China's New Jetliner, an Answer to Boeing and Airbus, Takes Flight


A C919 passenger jet taking off at Pudong International Airport in Shanghai on Friday. The plane symbolized the industrial might of an emerging superpower — and its dream to dominate a new 
technological era.CreditPool photo by



SHANGHAI — China’s commercial aerospace dreams took wing on Friday, as the first Chinese-built passenger jetliner completed its first public flight test, embodying the country’s ambitions to take on the industry champions,Boeing and Airbus
With a brisk breeze blowing through light smog under overcast skies, a large crowd of government officials and aerospace executives gathered to watch as the plane, a white C919, with a green-and-blue striped tail, underwent a lengthy preflight check, then rumbled down a runway and into the sky for a test flight that lasted about an hour.
The aircraft landed safely and Comac, its manufacturer, declared it a success. But the program still has a long journey ahead
It is years — if not decades — behind aircraft made by Airbus and Boeing that are cheaper to fuel and easier to maintain. Safety regulators in Europe, the United States and elsewhere still have to certify the plane before it can be sold outside China. And including parts like the engines, its cockpit and its belly, the C919 is filled with gear made by Western industrial giants like General Electric and Honeywell
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BUT ON FRIDAY, NONE OF THAT MATTERED. FOR A COUNTRY THAT ONLY 40 YEARS AGO WAS ONE OF THE POOREST IN THE WORLD, THE C919 SYMBOLIZED THE INDUSTRIAL MIGHT OF AN EMERGING SUPERPOWER — AND ITS DREAM TO DOMINATE A NEW TECHNOLOGICAL ERA
Many top leaders attended the event, a sign of the economic and geopolitical significance that Beijing attaches to its entry into open competition with Airbus and Boeing. Planning for the 158-seat C919 began more than a decade ago, but the plane has become a centerpiece of the country’s more recent Made in China 2025 plan to become largely self-sufficient in many high-tech goods and to export them as well
 We used to believe that it was better to buy than to build, better to rent than to buy,” President Xi Jinping of China told workers during a recent visit here. “We need to spend more on researching and manufacturing our "  own airliners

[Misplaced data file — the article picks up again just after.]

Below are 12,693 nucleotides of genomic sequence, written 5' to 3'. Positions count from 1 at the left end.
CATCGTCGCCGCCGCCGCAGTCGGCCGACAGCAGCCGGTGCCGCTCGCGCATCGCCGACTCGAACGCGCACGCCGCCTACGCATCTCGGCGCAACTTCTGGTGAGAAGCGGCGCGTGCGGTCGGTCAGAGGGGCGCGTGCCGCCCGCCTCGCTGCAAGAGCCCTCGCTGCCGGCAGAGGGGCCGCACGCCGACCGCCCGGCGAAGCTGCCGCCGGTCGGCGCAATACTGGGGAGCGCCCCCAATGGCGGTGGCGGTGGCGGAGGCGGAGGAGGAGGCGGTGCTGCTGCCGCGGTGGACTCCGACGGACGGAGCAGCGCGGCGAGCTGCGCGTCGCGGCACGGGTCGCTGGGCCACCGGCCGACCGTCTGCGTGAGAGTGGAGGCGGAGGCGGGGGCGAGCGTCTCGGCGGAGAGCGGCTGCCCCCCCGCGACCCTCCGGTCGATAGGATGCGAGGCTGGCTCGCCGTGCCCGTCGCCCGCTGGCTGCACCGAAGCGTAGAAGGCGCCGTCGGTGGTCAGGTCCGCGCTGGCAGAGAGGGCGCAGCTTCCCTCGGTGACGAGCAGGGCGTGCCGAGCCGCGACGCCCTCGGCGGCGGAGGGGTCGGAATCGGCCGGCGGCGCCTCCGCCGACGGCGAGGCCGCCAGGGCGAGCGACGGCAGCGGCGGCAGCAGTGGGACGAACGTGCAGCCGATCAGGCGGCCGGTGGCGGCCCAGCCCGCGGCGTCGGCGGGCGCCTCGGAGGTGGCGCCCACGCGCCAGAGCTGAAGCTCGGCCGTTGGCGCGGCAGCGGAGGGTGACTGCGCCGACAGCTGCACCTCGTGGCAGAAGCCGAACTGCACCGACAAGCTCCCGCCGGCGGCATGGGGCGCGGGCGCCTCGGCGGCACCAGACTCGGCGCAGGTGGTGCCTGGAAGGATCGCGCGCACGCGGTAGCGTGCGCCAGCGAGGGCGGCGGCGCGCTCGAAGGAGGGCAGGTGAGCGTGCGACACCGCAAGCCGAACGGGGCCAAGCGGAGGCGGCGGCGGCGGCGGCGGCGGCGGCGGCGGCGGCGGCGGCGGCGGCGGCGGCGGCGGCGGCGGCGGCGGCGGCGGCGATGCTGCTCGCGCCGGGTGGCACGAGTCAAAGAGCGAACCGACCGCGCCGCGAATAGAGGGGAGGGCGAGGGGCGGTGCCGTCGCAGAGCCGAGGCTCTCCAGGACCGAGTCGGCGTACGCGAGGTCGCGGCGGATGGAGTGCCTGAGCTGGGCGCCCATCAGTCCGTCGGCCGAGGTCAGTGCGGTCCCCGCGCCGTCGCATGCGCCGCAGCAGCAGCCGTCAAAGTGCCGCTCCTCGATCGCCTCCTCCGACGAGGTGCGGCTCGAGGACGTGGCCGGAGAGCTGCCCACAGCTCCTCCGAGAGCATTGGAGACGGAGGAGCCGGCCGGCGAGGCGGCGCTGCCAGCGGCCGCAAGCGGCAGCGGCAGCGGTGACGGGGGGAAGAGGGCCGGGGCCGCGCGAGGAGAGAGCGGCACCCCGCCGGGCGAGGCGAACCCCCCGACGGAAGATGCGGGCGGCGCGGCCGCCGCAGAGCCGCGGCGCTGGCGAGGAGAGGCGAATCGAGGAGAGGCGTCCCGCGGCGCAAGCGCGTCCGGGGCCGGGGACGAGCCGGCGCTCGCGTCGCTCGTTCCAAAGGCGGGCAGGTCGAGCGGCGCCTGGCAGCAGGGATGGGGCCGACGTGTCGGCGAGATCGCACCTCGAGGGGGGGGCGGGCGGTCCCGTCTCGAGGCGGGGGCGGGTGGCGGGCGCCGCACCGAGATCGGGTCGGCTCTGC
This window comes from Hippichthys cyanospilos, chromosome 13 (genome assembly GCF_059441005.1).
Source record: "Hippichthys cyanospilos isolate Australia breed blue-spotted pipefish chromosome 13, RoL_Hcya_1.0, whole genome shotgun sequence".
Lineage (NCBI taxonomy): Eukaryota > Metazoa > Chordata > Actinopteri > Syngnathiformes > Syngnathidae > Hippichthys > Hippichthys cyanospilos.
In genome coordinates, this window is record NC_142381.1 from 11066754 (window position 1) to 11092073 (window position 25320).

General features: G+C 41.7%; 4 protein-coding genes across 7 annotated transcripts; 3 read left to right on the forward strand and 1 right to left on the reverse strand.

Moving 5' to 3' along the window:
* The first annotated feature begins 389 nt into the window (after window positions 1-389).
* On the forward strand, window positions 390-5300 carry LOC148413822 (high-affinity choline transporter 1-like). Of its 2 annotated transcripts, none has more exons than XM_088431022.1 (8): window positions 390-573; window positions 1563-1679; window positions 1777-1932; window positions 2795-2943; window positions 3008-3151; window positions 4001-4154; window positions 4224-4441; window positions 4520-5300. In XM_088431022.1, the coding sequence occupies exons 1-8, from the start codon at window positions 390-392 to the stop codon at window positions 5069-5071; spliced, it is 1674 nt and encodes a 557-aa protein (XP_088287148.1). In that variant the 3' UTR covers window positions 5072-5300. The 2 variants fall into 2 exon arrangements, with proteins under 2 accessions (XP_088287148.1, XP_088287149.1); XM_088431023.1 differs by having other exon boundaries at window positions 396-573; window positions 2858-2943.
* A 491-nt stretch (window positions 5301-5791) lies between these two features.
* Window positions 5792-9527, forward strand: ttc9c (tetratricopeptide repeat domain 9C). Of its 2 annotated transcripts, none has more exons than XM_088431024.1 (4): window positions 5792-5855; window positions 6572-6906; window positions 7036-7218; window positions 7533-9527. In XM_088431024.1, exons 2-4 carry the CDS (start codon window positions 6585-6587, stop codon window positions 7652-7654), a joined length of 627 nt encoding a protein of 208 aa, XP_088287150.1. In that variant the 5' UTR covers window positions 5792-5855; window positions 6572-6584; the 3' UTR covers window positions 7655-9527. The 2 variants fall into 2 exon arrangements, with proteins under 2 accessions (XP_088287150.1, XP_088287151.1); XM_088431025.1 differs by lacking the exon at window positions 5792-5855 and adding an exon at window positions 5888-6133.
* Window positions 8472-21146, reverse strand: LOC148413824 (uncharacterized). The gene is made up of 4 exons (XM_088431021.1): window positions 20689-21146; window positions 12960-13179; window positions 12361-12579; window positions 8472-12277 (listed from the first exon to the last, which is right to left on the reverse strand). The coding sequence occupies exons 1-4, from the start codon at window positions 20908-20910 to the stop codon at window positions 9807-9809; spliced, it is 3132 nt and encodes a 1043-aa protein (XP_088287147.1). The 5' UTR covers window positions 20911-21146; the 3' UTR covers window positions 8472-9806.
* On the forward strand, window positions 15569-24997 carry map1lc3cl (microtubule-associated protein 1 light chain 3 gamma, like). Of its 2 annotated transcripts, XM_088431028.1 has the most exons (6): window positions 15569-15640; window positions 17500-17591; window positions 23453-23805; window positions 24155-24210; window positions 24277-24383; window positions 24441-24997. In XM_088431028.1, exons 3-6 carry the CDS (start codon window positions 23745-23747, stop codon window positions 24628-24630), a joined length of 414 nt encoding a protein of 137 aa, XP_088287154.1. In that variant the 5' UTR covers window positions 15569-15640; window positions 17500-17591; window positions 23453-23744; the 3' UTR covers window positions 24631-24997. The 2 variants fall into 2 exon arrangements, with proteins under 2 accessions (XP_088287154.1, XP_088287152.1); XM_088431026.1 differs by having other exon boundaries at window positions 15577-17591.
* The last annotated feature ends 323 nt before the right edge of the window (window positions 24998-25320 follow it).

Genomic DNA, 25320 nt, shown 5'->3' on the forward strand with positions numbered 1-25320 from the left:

China’s investment in civilian aircraft manufacturing is enormous. The Commercial Aircraft Corporation of China, better known as Comac, unveiled the extent of its activities for the first time on Thursday, including a view of the second C919, still being assembled
That aircraft, coated in green anticorrosion paint and not yet displaying any airline’s colors, will not be ready until September, said Bao Pengli, Comac’s deputy director of project management for manufacturing and final assembly. Only after building six test planes will Comac decide whether it is ready for large-scale production, he said
Comac says it already has 570 orders from 23 buyers. But those have almost entirely come from Chinese companies and a couple of small overseas air carriers with links to China. A notable exception is an order for 20 planes from General Electric Capital Aviation Services; G.E. is also a big supplier to the C919 program
The C919 is designed to compete with the Airbus 320 and the Boeing 737, single-aisle planes that are the workhorses of the world’s airlines. For Comac, the plane represents the culmination of decades of work; for Airbus and Boeing, it is a challenge to a profitable duopoly that has endured for decades
One question is whether China has learned enough about aircraft manufacturing to make the C919 competitive with the 737 and A320. It is unclear that China can produce aircraft that are as efficient and reliable as even the current generation of Boeings and Airbuses